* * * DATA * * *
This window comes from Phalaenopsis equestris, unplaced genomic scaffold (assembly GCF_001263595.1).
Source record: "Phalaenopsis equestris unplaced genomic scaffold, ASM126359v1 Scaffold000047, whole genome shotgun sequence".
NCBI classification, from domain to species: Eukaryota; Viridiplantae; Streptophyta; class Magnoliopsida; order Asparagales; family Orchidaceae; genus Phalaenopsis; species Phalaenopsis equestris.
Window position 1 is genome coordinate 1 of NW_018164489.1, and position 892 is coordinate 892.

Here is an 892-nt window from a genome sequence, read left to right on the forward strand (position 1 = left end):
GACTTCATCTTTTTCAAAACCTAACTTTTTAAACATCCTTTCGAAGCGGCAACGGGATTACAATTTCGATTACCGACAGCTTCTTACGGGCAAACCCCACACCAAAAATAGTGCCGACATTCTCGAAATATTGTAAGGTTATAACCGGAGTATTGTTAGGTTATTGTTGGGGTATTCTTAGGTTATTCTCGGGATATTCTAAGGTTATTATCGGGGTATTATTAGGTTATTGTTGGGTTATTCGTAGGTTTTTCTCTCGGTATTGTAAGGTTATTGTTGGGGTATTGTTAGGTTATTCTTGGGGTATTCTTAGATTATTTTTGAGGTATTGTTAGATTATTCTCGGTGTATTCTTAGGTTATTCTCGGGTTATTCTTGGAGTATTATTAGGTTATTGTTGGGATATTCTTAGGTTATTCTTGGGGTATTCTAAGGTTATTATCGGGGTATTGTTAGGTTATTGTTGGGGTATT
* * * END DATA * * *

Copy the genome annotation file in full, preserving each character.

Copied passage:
This window comes from Phalaenopsis equestris, unplaced genomic scaffold (assembly GCF_001263595.1).
Source record: "Phalaenopsis equestris unplaced genomic scaffold, ASM126359v1 Scaffold000047, whole genome shotgun sequence".
NCBI classification, from domain to species: Eukaryota; Viridiplantae; Streptophyta; class Magnoliopsida; order Asparagales; family Orchidaceae; genus Phalaenopsis; species Phalaenopsis equestris.
Window position 1 is genome coordinate 1 of NW_018164489.1, and position 892 is coordinate 892.

Here is an 892-nt window from a genome sequence, read left to right on the forward strand (position 1 = left end):
GACTTCATCTTTTTCAAAACCTAACTTTTTAAACATCCTTTCGAAGCGGCAACGGGATTACAATTTCGATTACCGACAGCTTCTTACGGGCAAACCCCACACCAAAAATAGTGCCGACATTCTCGAAATATTGTAAGGTTATAACCGGAGTATTGTTAGGTTATTGTTGGGGTATTCTTAGGTTATTCTCGGGATATTCTAAGGTTATTATCGGGGTATTATTAGGTTATTGTTGGGTTATTCGTAGGTTTTTCTCTCGGTATTGTAAGGTTATTGTTGGGGTATTGTTAGGTTATTCTTGGGGTATTCTTAGATTATTTTTGAGGTATTGTTAGATTATTCTCGGTGTATTCTTAGGTTATTCTCGGGTTATTCTTGGAGTATTATTAGGTTATTGTTGGGATATTCTTAGGTTATTCTTGGGGTATTCTAAGGTTATTATCGGGGTATTGTTAGGTTATTGTTGGGGTATT